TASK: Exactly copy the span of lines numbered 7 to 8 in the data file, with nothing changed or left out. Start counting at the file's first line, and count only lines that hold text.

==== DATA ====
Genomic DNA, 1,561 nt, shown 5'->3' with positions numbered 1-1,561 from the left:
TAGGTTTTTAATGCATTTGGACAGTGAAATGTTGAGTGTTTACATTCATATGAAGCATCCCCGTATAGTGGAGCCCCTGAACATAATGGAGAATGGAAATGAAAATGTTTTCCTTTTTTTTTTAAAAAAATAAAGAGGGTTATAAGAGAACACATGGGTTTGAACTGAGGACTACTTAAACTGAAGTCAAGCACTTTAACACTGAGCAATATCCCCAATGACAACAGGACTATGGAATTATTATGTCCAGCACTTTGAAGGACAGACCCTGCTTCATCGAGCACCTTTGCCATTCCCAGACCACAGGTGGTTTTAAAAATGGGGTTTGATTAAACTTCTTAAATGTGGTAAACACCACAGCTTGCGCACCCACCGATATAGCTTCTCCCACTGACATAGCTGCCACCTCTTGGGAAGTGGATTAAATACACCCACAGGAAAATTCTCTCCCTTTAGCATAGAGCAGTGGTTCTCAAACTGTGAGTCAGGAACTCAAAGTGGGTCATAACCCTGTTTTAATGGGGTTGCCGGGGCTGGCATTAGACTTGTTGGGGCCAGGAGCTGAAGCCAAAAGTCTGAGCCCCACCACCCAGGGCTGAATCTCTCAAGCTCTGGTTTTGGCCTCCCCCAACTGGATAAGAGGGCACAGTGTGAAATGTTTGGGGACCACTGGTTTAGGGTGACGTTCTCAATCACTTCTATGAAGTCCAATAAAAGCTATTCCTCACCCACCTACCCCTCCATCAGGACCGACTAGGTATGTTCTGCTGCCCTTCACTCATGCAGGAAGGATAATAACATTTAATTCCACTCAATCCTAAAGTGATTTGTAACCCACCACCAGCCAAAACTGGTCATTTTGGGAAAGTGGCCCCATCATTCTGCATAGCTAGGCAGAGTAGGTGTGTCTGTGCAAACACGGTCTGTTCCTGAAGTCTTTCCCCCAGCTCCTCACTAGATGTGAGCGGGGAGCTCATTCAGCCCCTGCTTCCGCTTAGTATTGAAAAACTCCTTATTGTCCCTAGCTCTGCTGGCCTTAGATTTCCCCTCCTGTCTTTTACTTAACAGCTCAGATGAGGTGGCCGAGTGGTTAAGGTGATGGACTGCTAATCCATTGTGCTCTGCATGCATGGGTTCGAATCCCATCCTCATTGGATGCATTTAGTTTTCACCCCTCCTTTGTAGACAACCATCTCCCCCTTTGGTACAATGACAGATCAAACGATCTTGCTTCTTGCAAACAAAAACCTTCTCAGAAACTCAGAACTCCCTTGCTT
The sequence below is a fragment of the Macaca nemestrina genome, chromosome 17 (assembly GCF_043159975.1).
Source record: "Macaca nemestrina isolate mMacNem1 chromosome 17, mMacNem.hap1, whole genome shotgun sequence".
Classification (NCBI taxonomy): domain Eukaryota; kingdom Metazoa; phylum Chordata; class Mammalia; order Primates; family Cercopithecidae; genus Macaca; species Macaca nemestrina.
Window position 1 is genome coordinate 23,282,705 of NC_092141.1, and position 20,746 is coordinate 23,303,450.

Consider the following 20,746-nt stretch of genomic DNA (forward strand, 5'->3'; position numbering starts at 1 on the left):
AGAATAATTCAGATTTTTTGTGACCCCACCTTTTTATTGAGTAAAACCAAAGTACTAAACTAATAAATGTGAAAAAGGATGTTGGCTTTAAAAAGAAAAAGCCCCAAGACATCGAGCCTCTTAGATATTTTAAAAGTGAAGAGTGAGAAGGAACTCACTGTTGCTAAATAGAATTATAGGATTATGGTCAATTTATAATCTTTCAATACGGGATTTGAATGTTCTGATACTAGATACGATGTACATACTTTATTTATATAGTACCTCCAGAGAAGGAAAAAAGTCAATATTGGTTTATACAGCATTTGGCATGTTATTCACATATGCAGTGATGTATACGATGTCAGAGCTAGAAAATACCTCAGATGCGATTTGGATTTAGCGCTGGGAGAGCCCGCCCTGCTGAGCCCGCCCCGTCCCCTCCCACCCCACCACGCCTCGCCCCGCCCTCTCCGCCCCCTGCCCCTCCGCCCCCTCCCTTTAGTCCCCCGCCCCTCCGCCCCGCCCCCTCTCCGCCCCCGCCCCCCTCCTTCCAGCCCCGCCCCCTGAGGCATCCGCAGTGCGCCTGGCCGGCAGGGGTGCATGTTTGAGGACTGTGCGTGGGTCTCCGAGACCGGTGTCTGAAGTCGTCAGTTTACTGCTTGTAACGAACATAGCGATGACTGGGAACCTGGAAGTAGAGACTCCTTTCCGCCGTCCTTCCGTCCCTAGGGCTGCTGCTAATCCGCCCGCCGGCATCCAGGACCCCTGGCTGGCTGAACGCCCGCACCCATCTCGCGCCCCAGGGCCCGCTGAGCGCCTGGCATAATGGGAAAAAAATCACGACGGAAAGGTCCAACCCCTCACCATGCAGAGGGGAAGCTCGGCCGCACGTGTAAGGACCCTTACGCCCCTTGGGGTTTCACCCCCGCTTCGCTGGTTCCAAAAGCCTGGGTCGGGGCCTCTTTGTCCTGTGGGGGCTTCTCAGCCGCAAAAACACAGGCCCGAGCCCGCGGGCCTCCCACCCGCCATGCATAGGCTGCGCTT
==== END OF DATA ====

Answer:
Consider the following 20,746-nt stretch of genomic DNA (forward strand, 5'->3'; position numbering starts at 1 on the left):
AGAATAATTCAGATTTTTTGTGACCCCACCTTTTTATTGAGTAAAACCAAAGTACTAAACTAATAAATGTGAAAAAGGATGTTGGCTTTAAAAAGAAAAAGCCCCAAGACATCGAGCCTCTTAGATATTTTAAAAGTGAAGAGTGAGAAGGAACTCACTGTTGCTAAATAGAATTATAGGATTATGGTCAATTTATAATCTTTCAATACGGGATTTGAATGTTCTGATACTAGATACGATGTACATACTTTATTTATATAGTACCTCCAGAGAAGGAAAAAAGTCAATATTGGTTTATACAGCATTTGGCATGTTATTCACATATGCAGTGATGTATACGATGTCAGAGCTAGAAAATACCTCAGATGCGATTTGGATTTAGCGCTGGGAGAGCCCGCCCTGCTGAGCCCGCCCCGTCCCCTCCCACCCCACCACGCCTCGCCCCGCCCTCTCCGCCCCCTGCCCCTCCGCCCCCTCCCTTTAGTCCCCCGCCCCTCCGCCCCGCCCCCTCTCCGCCCCCGCCCCCCTCCTTCCAGCCCCGCCCCCTGAGGCATCCGCAGTGCGCCTGGCCGGCAGGGGTGCATGTTTGAGGACTGTGCGTGGGTCTCCGAGACCGGTGTCTGAAGTCGTCAGTTTACTGCTTGTAACGAACATAGCGATGACTGGGAACCTGGAAGTAGAGACTCCTTTCCGCCGTCCTTCCGTCCCTAGGGCTGCTGCTAATCCGCCCGCCGGCATCCAGGACCCCTGGCTGGCTGAACGCCCGCACCCATCTCGCGCCCCAGGGCCCGCTGAGCGCCTGGCATAATGGGAAAAAAATCACGACGGAAAGGTCCAACCCCTCACCATGCAGAGGGGAAGCTCGGCCGCACGTGTAAGGACCCTTACGCCCCTTGGGGTTTCACCCCCGCTTCGCTGGTTCCAAAAGCCTGGGTCGGGGCCTCTTTGTCCTGTGGGGGCTTCTCAGCCGCAAAAACACAGGCCCGAGCCCGCGGGCCTCCCACCCGCCATGCATAGGCTGCGCTT